Posts Tagged ‘Barack Obama’

Monday, June 2, 2014

EPA Takes Historic Action on Climate Change

380px-Carbon_Dioxide_400kyrToday’s announcement that the U.S. Environmental Protection Agency (EPA) has released draft greenhouse gas emission reduction regulations for over 1,000 existing power plants is a major landmark in environmental history. EPA estimates that 83% of greenhouse gas emissions are from carbon dioxide (C02) released into the atmosphere.

As a group these coal-fired power plants are the single largest sources of C02 pollution in the U.S., producing nearly 25%. These new rules expect to produce a 20% reduction in C02 emissions at these plants by 2020 and 30% by 2030 (based on 2005 levels). » Continue Reading.


Thursday, December 31, 2009

The 2009 Adirondack Year in Cartoons (Part 1)

After eight years of wars, terror warnings, environmental destruction, corporate and political corruption, and general cultural excess ending in a systematic collapse of the country’s financial system, 2009 opened on more than a few notes of remorse, albeit with unmistakable chords of optimism and hope for new beginnings and a new president. His list was long. (click the cartoons for larger images.)


The first order of business for the Obama administration was to continue flooding the wrecked economy with massive stimulus programs courtesy of generations yet unborn.
Some of the stimulus money eventually trickled to the north country via Albany.

Politically, it was a year of cascading dominoes, initiated in Washington and winding up inside the blue line. After Hillary Clinton upgraded her senate seat for first class in the State Department, Governor Paterson chose Kirsten Gillibrand from the 20th congressional district as New York’s junior senator. That move set off a battle for the once-reliable GOP house seat in a race between a conservative Democrat from Glens Falls, New York’s Assembly Minority Leader (visiting from a neighboring district), and a third party candidate. On April Fools’ Day—the morning after the election—the narrowest of margins for Democrat Scott Murphy triggered a recount battle that carried through Tax Day, past Passover, beyond Easter to the end of April when Republican James Tedisco finally conceded.

By the time Murphy took the oath of office, much of the stimulus pork was gone, replaced by swine flu.

Following the special election in the 20th, A similar chain reaction was prompted in NY’s 23rd CD after moderate Republican Congressman John McHugh was promoted to Army Secretary.

GOP leaders, eager to avoid a repeat of mistakes which led to defeat in the 20th, opted against importing a high-profile male candidate from a neighboring district, in favor of a home-grown moderate female candidate. Conservatives in the party (and Glenn Beck) had other plans, ultimately replacing Republican Dede Scozzafava with a high-profile male candidate from a neighboring district. With predictable results.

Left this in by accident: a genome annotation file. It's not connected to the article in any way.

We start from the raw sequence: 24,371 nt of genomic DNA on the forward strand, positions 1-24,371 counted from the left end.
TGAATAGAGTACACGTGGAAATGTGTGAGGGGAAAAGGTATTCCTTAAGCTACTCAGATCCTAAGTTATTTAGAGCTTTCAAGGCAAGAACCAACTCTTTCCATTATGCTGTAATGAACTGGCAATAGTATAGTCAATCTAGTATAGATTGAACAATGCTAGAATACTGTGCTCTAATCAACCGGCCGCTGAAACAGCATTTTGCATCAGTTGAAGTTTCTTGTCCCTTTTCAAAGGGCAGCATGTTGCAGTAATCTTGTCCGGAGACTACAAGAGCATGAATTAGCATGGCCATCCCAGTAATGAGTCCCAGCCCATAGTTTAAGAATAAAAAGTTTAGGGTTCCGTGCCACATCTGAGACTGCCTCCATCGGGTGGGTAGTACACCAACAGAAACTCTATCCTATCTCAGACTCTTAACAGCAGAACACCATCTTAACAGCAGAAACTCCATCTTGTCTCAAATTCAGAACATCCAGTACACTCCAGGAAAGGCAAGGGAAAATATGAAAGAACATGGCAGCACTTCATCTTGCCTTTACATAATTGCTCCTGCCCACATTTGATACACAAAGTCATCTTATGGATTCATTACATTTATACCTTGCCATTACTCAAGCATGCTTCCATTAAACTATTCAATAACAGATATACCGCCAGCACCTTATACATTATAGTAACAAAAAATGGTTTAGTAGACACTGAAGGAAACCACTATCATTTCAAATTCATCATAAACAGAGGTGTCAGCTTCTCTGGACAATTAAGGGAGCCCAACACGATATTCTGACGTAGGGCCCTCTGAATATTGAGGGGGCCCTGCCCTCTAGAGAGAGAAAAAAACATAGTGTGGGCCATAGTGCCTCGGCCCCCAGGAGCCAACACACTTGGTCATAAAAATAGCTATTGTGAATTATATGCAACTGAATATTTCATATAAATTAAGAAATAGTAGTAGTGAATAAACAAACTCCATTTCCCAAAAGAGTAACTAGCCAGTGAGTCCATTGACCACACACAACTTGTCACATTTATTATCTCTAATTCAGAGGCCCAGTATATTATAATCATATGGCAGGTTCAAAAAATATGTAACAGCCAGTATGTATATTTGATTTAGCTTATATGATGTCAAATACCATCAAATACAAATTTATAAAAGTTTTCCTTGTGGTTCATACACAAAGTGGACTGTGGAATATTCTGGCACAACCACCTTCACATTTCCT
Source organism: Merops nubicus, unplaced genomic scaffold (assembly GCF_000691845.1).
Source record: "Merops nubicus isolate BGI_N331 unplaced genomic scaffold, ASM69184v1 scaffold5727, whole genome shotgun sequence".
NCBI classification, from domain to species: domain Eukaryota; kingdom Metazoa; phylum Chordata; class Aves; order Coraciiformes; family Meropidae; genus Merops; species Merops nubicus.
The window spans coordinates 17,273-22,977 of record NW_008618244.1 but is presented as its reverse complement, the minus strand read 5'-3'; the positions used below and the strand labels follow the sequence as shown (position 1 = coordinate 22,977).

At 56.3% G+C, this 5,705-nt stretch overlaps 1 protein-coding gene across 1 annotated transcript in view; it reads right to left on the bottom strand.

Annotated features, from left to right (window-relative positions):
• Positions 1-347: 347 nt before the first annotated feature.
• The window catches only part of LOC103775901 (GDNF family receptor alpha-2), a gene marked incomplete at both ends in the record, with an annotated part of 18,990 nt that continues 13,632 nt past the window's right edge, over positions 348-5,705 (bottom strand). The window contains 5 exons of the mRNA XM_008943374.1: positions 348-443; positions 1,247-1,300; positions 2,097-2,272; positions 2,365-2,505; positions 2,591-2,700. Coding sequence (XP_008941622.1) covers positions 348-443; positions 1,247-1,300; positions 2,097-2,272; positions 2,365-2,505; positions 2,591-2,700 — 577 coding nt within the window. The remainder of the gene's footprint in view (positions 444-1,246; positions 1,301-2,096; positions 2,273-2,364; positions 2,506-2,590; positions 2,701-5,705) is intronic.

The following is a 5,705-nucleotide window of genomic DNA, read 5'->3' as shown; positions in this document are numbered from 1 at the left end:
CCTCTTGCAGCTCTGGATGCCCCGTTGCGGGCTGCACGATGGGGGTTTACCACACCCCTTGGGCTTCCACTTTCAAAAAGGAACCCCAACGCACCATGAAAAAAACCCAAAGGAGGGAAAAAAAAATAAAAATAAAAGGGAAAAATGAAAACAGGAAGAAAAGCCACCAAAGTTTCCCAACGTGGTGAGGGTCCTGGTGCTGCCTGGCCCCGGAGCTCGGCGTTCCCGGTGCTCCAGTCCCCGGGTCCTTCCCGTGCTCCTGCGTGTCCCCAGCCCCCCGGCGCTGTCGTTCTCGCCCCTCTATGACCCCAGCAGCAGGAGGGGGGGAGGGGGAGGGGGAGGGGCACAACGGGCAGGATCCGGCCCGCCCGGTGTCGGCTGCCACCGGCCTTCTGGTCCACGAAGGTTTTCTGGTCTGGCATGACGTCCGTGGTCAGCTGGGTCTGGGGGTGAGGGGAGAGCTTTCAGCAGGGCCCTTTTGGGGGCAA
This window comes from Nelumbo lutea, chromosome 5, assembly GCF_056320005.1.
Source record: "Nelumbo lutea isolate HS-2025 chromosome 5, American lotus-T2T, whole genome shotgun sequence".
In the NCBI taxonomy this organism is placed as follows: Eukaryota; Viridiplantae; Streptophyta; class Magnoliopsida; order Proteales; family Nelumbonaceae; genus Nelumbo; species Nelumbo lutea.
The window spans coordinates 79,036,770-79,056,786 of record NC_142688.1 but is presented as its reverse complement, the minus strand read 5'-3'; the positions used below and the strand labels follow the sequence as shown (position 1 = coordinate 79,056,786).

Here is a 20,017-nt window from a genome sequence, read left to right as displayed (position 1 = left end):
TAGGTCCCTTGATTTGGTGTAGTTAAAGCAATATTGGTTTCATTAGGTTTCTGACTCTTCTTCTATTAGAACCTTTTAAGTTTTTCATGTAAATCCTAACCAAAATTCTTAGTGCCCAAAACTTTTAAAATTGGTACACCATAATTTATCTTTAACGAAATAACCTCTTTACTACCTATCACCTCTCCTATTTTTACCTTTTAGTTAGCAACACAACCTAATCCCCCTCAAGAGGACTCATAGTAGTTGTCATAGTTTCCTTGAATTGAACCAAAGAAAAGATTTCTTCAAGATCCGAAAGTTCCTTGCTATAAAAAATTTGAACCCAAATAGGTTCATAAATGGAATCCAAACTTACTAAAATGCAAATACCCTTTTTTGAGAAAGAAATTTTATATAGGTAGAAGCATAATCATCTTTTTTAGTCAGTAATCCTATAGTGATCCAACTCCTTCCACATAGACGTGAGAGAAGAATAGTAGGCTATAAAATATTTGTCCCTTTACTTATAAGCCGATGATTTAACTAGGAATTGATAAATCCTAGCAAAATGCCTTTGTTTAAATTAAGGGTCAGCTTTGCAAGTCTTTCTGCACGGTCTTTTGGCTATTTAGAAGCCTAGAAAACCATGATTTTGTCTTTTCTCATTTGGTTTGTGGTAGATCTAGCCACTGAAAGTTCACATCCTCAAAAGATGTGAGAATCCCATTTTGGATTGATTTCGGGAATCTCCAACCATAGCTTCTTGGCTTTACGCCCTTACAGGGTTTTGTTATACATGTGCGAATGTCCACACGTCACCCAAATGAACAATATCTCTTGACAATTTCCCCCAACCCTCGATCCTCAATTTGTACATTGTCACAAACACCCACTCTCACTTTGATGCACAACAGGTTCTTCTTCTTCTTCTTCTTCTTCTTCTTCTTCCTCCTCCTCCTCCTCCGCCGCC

Still, for a region at the receiving end of impending federal and state budget cuts, the warmth of the national media spotlight was a memory to cherish.

Check back at 10:00 AM today for the second half of the 2009 Adirondack year in cartoons.


Tuesday, June 2, 2009

McHugh Nominated to Secretary of the Army

Congressman John McHugh has been nominated today by President Obama to become the nation’s 25th Secretary of the Army. McHugh, a Republican from Pierrepont Manor, has represented New York’s 23rd Congressional District since January 1993. He is currently ranking member of the House Armed Services Committee, and serves on the House Permanent Select Committee on Intelligence, and the House Oversight and Government Reform Committee.

On the House Armed Services Committee, McHugh succeeded his predecessor in the district dominated by the Fort Drum, David O’Brien Martin. Since 1993 McHugh has worked his way up through Republican ranks until assuming the position of ranking member in this year’s 111th Congress upon the retirement of former Committee Chairman Duncan Hunter.

Despite serving on the committee over the course of the Iraq war, McHugh never lost popular support in his increasingly Democrat-leaning district. He forged alliances with New York Democrats serving on Congressional Armed Services Committees, Senator Hillary Clinton and Congresswoman Kirsten Gillibrand. He would leave the committee shortly after Congressman Scott Murphy of the neighboring 20th District joined.

As a position, the Secretary of the Army is a direct descendent of the Secretary of War, which was a Cabinet-level position from 1789 until 1947. In that year the office was renamed Department of the Army, and brought together with the other armed services under the Department of Defense.

Approval of McHugh’s nomination by the US Senate would set the stage for another special congressional election in the Adirondacks, and a probable short tenure for the eventual victor. The district will likely face a severe reconfiguration, if not outright elimination following the upcoming 2010 census and reapportionment fight.


Thursday, May 7, 2009

Healthcare: Hamilton, Essex Counties Have Most Uninsured

Health care reform has been promised by President Obama for this year (here is a pdf of his plan). According to a new map created by Jim Gimpel of the political blog The Monkey Cage, the Adirondack region, particularly Essex and Hamilton counties, has the most to gain from health care reform. The numbers are drawn from the 2005 US Census and represent the percentage of uninsured in each county (under age 65, those older are eligible for Medicare).

The map is remarkable because it shows that the liberal northeast has the lowest rate of uninsured. New York however, has the highest rate of uninsured in our region, and Hamilton County, one of the lowest rates of insured in all of New York.



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